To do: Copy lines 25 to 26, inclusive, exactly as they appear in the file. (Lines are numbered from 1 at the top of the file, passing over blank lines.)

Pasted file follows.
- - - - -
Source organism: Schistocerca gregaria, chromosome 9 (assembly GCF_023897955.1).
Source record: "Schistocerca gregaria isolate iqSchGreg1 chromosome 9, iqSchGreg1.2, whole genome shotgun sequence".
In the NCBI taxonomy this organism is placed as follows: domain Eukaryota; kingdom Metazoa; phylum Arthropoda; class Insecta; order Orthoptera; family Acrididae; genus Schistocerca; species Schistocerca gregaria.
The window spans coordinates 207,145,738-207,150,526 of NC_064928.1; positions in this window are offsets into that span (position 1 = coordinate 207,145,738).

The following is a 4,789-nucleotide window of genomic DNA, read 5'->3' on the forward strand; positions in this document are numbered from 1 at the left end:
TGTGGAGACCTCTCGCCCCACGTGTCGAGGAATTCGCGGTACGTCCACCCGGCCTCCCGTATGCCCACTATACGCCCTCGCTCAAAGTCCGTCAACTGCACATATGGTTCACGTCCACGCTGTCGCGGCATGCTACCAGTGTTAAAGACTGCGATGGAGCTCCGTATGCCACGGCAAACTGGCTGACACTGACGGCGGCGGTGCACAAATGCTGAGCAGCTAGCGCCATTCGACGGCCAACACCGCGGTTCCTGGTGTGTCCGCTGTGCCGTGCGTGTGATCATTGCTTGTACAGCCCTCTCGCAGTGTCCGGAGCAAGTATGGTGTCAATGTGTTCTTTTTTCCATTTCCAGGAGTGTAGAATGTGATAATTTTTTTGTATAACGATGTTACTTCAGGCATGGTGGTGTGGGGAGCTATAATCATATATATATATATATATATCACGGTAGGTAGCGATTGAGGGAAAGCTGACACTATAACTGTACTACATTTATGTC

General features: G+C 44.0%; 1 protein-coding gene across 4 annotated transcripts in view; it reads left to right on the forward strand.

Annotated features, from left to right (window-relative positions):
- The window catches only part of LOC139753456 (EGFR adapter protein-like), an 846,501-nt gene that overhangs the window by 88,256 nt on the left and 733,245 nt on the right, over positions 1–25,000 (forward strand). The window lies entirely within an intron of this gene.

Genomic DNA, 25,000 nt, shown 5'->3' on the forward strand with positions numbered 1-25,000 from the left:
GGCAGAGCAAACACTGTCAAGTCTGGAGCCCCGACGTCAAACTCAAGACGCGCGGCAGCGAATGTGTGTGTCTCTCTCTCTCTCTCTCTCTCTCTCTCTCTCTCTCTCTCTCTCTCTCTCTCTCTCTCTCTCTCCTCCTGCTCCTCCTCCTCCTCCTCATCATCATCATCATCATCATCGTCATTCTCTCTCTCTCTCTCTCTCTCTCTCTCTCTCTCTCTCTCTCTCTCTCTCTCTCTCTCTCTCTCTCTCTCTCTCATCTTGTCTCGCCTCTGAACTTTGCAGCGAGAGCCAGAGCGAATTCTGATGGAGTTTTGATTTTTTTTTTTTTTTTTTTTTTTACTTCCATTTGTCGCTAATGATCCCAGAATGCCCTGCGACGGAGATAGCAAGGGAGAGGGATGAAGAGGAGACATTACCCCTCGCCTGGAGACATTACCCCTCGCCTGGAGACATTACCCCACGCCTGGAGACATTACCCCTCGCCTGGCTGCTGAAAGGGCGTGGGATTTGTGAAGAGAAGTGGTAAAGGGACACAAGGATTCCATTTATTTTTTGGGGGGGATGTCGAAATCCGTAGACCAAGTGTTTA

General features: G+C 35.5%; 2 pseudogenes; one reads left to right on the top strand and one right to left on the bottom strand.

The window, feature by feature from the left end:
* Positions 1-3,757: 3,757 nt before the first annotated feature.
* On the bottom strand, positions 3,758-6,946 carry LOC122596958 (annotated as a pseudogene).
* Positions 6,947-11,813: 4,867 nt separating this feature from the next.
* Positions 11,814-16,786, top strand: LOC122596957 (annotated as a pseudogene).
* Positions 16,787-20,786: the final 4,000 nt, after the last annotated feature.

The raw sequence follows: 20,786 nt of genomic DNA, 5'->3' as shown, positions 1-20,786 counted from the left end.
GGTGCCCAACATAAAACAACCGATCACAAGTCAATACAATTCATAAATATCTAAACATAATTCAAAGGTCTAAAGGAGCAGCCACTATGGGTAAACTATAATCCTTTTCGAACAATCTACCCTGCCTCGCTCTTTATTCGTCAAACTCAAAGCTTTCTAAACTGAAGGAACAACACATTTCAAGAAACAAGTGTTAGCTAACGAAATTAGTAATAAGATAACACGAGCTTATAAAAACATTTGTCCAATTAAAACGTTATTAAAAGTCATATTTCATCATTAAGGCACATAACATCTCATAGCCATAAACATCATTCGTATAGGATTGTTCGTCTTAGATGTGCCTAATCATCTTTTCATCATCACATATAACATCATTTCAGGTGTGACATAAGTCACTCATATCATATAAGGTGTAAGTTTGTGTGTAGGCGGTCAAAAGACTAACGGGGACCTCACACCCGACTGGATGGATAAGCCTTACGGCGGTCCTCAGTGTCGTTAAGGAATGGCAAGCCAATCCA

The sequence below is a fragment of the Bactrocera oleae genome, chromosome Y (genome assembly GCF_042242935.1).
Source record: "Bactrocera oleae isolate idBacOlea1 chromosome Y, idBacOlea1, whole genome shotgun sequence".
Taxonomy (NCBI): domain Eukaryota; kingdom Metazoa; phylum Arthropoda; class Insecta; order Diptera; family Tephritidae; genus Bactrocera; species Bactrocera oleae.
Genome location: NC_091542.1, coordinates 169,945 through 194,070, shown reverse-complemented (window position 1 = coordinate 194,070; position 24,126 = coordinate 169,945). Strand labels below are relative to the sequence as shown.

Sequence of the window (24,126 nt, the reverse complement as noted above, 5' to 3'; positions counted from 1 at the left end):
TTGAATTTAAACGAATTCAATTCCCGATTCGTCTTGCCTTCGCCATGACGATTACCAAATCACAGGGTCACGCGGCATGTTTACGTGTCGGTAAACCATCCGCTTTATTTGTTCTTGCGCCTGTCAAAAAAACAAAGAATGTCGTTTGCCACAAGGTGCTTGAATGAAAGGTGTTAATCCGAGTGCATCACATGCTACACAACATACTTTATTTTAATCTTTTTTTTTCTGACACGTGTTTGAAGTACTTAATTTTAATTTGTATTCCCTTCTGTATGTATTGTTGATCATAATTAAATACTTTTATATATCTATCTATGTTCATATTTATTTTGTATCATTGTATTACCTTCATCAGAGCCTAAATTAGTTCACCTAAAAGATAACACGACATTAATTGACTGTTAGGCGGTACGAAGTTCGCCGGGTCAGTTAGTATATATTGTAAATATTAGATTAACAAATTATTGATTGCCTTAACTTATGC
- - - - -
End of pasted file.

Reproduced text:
Sequence of the window (24,126 nt, the reverse complement as noted above, 5' to 3'; positions counted from 1 at the left end):
TTGAATTTAAACGAATTCAATTCCCGATTCGTCTTGCCTTCGCCATGACGATTACCAAATCACAGGGTCACGCGGCATGTTTACGTGTCGGTAAACCATCCGCTTTATTTGTTCTTGCGCCTGTCAAAAAAACAAAGAATGTCGTTTGCCACAAGGTGCTTGAATGAAAGGTGTTAATCCGAGTGCATCACATGCTACACAACATACTTTATTTTAATCTTTTTTTTTCTGACACGTGTTTGAAGTACTTAATTTTAATTTGTATTCCCTTCTGTATGTATTGTTGATCATAATTAAATACTTTTATATATCTATCTATGTTCATATTTATTTTGTATCATTGTATTACCTTCATCAGAGCCTAAATTAGTTCACCTAAAAGATAACACGACATTAATTGACTGTTAGGCGGTACGAAGTTCGCCGGGTCAGTTAGTATATATTGTAAATATTAGATTAACAAATTATTGATTGCCTTAACTTATGC